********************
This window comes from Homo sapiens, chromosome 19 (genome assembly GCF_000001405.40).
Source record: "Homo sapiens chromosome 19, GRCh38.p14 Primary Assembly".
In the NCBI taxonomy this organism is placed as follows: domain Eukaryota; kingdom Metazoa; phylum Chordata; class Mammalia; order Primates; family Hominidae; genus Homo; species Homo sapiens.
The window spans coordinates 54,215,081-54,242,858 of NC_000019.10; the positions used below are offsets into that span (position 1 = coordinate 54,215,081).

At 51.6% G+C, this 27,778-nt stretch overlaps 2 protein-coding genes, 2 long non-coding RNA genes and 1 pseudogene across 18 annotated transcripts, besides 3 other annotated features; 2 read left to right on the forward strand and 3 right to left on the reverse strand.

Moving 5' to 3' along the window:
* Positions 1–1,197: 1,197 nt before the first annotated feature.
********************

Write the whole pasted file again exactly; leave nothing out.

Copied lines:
This window comes from Homo sapiens, chromosome 19 (genome assembly GCF_000001405.40).
Source record: "Homo sapiens chromosome 19, GRCh38.p14 Primary Assembly".
In the NCBI taxonomy this organism is placed as follows: domain Eukaryota; kingdom Metazoa; phylum Chordata; class Mammalia; order Primates; family Hominidae; genus Homo; species Homo sapiens.
The window spans coordinates 54,215,081-54,242,858 of NC_000019.10; the positions used below are offsets into that span (position 1 = coordinate 54,215,081).

At 51.6% G+C, this 27,778-nt stretch overlaps 2 protein-coding genes, 2 long non-coding RNA genes and 1 pseudogene across 18 annotated transcripts, besides 3 other annotated features; 2 read left to right on the forward strand and 3 right to left on the reverse strand.

Moving 5' to 3' along the window:
* Positions 1–1,197: 1,197 nt before the first annotated feature.